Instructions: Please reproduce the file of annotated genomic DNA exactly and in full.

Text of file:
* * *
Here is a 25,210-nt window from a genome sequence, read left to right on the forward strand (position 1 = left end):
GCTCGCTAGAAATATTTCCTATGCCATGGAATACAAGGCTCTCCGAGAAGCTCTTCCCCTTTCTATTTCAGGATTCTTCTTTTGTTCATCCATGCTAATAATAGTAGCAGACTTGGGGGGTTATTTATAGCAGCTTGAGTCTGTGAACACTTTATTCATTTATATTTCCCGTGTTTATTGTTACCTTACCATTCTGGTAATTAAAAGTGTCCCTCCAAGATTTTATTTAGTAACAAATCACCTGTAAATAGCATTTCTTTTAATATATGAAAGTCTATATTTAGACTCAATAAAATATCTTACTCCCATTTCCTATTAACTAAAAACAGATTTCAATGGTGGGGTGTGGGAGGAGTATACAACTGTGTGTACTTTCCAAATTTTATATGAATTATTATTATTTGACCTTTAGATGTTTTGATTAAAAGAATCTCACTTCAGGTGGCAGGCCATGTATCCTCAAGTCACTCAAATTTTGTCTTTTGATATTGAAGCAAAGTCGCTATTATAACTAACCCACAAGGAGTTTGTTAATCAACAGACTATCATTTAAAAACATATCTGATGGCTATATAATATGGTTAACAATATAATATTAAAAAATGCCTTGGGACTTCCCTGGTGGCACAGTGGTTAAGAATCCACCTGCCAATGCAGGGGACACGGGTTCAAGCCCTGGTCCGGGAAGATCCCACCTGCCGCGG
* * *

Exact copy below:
Here is a 25,210-nt window from a genome sequence, read left to right on the forward strand (position 1 = left end):
GCTCGCTAGAAATATTTCCTATGCCATGGAATACAAGGCTCTCCGAGAAGCTCTTCCCCTTTCTATTTCAGGATTCTTCTTTTGTTCATCCATGCTAATAATAGTAGCAGACTTGGGGGGTTATTTATAGCAGCTTGAGTCTGTGAACACTTTATTCATTTATATTTCCCGTGTTTATTGTTACCTTACCATTCTGGTAATTAAAAGTGTCCCTCCAAGATTTTATTTAGTAACAAATCACCTGTAAATAGCATTTCTTTTAATATATGAAAGTCTATATTTAGACTCAATAAAATATCTTACTCCCATTTCCTATTAACTAAAAACAGATTTCAATGGTGGGGTGTGGGAGGAGTATACAACTGTGTGTACTTTCCAAATTTTATATGAATTATTATTATTTGACCTTTAGATGTTTTGATTAAAAGAATCTCACTTCAGGTGGCAGGCCATGTATCCTCAAGTCACTCAAATTTTGTCTTTTGATATTGAAGCAAAGTCGCTATTATAACTAACCCACAAGGAGTTTGTTAATCAACAGACTATCATTTAAAAACATATCTGATGGCTATATAATATGGTTAACAATATAATATTAAAAAATGCCTTGGGACTTCCCTGGTGGCACAGTGGTTAAGAATCCACCTGCCAATGCAGGGGACACGGGTTCAAGCCCTGGTCCGGGAAGATCCCACCTGCCGCGG